On the other hand, my favourite story of all is the other one with a sci-fi feel, called "The Jaunt." Some have called it a cautionary tale, I call it just plain brilliant. In my opinion, it's got some of the funnier moments of the whole book, but these are contrasted with some of the most frightening, which is what makes the story superior. Highly recommend it.
In fact I highly recommend the whole collection.
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Format: Mass Market Paperback
Before I shifted in literary tastes from mostly science fiction and fantasy to Tom Clancy-style military thrillers, I was a regular reader of Stephen King's macabre masterpieces. I have about two-thirds of his literary output, and if books were not as expensive now I'd still be a regular reader of King's works.
One of my favorite books by Steve-o is Skeleton Crew, his second collection of short stories, including the novella "The Mist." And as in any collection of short fiction, some of the 22 stories stand head and shoulders above the rest.
The creepiest, by far, is "The Mist," which begins with, as in all good King works, with a seemingly normal event (a storm) and a routine occurrence (a trip to the supermarket) and slowly but surely morphs into a situation which becomes scarier as the story progresses. While not wanting to give anything away, I can tell you this much -- I'll never go to the Kash n' Karry and look at it quite the same way again, particularly in the spaghetti sauce section.
"Survivor Type" is King's take on Robinson Crusoe. Its protagonist is Richard Pine, a surgeon who, unfortunately, has also been involved in the narcotics "business." Now, after he is shipwrecked and marooned on a desert isle, Pine is forced to face his inner demons and, by the way, cope with the problem of what to eat in a place where there is no viable food source. Suffice it to say that in his desperation he will have to use his surgical training to solve this dicey problem.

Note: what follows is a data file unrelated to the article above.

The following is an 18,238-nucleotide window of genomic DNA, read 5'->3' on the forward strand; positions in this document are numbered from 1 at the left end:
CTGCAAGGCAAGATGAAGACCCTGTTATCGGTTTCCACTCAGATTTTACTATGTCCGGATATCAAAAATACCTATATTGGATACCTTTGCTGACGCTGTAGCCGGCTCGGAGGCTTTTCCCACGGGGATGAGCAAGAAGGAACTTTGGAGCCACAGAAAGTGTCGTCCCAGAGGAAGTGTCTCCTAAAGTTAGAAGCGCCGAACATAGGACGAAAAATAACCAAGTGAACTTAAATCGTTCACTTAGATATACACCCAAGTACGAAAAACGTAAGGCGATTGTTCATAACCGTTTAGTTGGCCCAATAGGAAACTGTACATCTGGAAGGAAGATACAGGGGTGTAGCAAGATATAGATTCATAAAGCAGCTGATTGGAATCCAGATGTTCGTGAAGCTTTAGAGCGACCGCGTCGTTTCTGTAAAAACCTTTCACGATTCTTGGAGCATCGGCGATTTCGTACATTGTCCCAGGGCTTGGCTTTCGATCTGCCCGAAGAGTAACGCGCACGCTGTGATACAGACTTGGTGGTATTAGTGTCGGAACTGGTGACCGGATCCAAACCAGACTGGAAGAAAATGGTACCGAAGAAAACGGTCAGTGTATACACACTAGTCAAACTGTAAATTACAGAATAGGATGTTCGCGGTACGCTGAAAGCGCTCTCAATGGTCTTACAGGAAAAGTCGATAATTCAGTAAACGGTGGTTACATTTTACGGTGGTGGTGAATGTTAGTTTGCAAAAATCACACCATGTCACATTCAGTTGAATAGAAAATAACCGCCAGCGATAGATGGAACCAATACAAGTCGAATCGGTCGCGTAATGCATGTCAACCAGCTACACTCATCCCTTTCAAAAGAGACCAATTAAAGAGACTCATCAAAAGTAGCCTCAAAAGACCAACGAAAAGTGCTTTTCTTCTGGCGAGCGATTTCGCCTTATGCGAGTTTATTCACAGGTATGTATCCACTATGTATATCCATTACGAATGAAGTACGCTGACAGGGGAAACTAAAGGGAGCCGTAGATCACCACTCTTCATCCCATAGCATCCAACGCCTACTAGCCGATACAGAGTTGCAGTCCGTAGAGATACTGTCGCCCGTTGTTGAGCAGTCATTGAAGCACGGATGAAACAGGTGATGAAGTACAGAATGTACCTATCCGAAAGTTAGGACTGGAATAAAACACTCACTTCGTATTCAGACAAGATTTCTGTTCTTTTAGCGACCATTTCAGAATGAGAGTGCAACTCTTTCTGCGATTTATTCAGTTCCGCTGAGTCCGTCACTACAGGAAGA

While there are other stories that give me the willies, I am always drawn to "Word Processor of the Gods.
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Format: Mass Market Paperback
Skeleton crew is a highly recommendable collection of short stories by Stephen King, including a large variety of little masterpieces that are worth reading more than once. More than anything, the novella "The mist" makes this book a must-buy for any serious horror fan. It is not typical Stephen King, miles away from "Christine", "Cujo", "Salem's Lot" and even "The Shining", it is, apart from some short stories, Stephen King's darkest, most hopeless, and most cosmic story ever.
It is in every sense lovecraftian without even mentioning one of the usual prerequisites, but combines Lovecraft's concept of cosmic alienation with all the merits of Stephen King's fine writing: a detailed and sympathetic characterisation of his protagonists and antagonists, a good sense of black humour, an action-packed plot and some delvings into the funny horror of old school splatter movies (among many others).
"The mist" tells about the dire adventures of a bunch of Mainers (of course) caught in a supermarket and confronted with the unknown and utterly alien, told from the perspective of a family father. The horror is generated on several levels, by the mysterious "mist" that traps the people (and for which a good 1950'ies horror movie explanation is provided) which creates an eerie atmosphere of constant threat, by the creatures that inhabit it (which range from the ridiculous to the awe-inspiring), and particularly by the behaviour of the people that are confronted with supreme horrors, and which slowly but constantly go nuts one after the other.
It is easily one of Stephen Kings masterpieces and easily outshines any of the other stories in the collection -well done as they are.